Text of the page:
The Shape of Cities and the Benefits of Buying and Holding

In 1815, John Jacob Astor (right) loaned future president James Monroe $3,400. Monroe stayed in debt to Astor throughout his presidency. This payment document “to the order of the Honbl James Monroe” and signed by Astor went to auction in October 2012.

By Jim O’Neal

Early land surveys were based on a simple principle: A shape that could be easily reduced to smaller parcels was much easier to sell. Merchant, fur trader and investor John Jacob Astor recognized this when he bought his first property in early 1800 on the lower East Side of Manhattan.

His American Fur Company made a fortune in the far west trading beaver pelts and he earned another by gobbling up land in Manhattan, spending $200,000 in a single year. He built a hoard that eventually grew to over 300 lots.

Land bought in 1800 for $50 an acre had a price tag of $1,500 by 1820 and Astor was a patient investor who made an enormous profit.

Underpinning the growth in both Manhattan land values and Astor’s personal wealth was a plan drawn up by the city in 1811 for New York’s future growth. They correctly chose rectilinear and rectangular streets instead of circles, ovals or stars.

By contrast, Washington, D.C., was superbly laid out by Pierre L’Enfant, with its avenues radiating out from the Capitol and White House. This required oval and star shaped lots, but this was a disaster since there was no market for odd-shaped land parcels. Most land developers and speculators lost money.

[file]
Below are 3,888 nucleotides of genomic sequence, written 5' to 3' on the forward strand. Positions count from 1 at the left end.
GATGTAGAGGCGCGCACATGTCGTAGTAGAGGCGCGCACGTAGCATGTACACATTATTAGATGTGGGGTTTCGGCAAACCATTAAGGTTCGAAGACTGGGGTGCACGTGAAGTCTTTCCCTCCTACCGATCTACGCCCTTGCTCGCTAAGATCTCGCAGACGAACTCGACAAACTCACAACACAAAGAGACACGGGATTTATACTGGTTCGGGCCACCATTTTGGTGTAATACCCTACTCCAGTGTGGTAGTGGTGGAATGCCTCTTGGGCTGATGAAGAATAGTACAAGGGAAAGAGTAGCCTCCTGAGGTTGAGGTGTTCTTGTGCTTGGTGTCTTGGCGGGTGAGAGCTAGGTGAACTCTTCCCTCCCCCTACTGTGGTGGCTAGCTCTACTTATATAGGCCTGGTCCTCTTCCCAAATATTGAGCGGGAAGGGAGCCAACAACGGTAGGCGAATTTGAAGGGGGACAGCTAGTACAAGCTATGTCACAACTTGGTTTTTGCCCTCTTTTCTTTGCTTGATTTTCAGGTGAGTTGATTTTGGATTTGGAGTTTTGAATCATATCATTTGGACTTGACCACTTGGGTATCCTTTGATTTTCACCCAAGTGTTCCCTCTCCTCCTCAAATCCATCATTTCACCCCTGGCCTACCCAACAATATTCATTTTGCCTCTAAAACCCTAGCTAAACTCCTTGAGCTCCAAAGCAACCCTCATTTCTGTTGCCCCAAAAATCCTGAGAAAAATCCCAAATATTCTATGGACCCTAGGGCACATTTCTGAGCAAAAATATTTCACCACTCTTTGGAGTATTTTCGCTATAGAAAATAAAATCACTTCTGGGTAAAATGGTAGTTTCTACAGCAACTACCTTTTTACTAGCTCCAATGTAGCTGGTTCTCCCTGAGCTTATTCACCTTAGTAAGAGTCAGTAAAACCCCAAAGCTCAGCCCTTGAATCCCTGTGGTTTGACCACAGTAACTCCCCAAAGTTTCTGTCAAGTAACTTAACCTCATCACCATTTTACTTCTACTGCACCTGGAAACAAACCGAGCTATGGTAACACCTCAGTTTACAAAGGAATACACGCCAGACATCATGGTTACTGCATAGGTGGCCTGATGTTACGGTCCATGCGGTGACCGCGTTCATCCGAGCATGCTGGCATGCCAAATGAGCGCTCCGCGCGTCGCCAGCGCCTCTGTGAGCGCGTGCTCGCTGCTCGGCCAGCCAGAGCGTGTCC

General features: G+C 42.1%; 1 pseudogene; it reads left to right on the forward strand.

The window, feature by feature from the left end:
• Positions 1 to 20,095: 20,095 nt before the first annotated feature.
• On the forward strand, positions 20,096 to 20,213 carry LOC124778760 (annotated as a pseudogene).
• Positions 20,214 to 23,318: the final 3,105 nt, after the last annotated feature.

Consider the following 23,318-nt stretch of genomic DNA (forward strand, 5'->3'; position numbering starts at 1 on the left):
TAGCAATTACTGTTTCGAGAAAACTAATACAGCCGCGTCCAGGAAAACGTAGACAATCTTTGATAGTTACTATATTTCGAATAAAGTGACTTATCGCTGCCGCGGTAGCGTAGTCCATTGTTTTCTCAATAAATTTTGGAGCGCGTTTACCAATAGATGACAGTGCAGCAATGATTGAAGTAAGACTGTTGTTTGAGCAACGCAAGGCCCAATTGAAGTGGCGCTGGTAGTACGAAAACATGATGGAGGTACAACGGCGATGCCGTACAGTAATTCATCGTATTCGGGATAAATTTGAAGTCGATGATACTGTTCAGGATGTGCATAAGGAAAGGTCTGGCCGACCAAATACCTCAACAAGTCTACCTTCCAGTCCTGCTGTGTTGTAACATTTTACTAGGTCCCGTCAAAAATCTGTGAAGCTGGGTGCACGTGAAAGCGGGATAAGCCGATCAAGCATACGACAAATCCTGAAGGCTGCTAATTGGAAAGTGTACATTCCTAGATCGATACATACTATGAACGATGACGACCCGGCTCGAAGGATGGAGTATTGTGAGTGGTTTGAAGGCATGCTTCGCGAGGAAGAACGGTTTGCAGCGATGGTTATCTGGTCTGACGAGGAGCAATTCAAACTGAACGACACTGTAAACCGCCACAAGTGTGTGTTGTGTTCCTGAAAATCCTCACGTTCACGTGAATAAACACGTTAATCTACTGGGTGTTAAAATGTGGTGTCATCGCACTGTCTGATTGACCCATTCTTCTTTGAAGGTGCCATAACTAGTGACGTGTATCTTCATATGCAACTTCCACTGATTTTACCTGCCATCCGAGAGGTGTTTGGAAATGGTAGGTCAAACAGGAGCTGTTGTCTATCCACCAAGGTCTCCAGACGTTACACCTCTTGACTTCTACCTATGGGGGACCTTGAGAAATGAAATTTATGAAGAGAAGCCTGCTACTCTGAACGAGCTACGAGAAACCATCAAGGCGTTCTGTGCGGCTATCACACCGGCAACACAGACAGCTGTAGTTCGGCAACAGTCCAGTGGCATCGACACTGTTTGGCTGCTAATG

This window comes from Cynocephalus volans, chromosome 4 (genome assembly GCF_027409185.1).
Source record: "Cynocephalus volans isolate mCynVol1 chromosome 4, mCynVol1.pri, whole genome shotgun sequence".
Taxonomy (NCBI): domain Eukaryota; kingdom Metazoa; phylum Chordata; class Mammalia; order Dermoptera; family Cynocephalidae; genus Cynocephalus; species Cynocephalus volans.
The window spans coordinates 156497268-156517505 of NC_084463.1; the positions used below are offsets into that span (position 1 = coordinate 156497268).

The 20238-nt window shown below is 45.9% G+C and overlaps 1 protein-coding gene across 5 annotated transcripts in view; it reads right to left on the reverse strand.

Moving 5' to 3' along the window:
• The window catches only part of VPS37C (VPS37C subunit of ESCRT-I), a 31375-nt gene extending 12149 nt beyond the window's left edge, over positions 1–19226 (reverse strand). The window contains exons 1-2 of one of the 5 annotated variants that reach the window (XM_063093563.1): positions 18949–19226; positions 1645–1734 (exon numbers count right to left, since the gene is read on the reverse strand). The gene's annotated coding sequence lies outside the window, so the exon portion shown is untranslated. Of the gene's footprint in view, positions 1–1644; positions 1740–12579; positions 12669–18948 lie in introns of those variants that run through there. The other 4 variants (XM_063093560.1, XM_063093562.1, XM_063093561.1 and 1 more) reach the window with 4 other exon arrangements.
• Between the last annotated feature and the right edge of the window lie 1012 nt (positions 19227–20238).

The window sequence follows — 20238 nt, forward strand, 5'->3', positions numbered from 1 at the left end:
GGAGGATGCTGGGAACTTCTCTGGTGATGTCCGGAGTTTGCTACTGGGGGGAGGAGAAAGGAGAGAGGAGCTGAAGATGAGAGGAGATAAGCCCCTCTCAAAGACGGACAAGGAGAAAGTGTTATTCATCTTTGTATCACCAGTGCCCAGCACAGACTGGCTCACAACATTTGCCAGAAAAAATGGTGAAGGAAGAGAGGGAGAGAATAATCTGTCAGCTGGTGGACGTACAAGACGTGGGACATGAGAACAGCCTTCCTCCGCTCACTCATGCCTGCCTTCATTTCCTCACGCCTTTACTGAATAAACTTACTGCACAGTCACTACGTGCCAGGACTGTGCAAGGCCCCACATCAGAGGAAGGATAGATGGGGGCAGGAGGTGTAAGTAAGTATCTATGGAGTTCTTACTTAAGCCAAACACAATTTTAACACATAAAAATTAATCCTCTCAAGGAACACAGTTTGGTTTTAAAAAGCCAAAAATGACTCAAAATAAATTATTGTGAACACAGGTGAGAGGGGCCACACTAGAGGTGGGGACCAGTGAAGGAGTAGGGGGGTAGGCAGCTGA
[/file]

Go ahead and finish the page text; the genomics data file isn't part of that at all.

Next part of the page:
Critics of Astor were disgusted by his inability to disguise his greed. He shoveled food into his greasy mouth, scooped up peas and ice cream with a knife and wiped his hands on tablecloths. But his greed for land in Manhattan paid off big. When he died in 1848, his estate was valued at $25 million – 2½ times more than the next wealthiest Americans.

“Buy and hold” is a time-tested formula for success in land, coins, art and other rare collectibles. The Intelligent Collector is filled with similar amazing stories of wealth creation through shrewd, knowledgeable acquisitions – combined with patience.

Jim O'NielIntelligent Collector blogger JIM O’NEAL is an avid collector and history buff. He is President and CEO of Frito-Lay International [retired] and earlier served as Chairman and CEO of PepsiCo Restaurants International [KFC Pizza Hut and Taco Bell].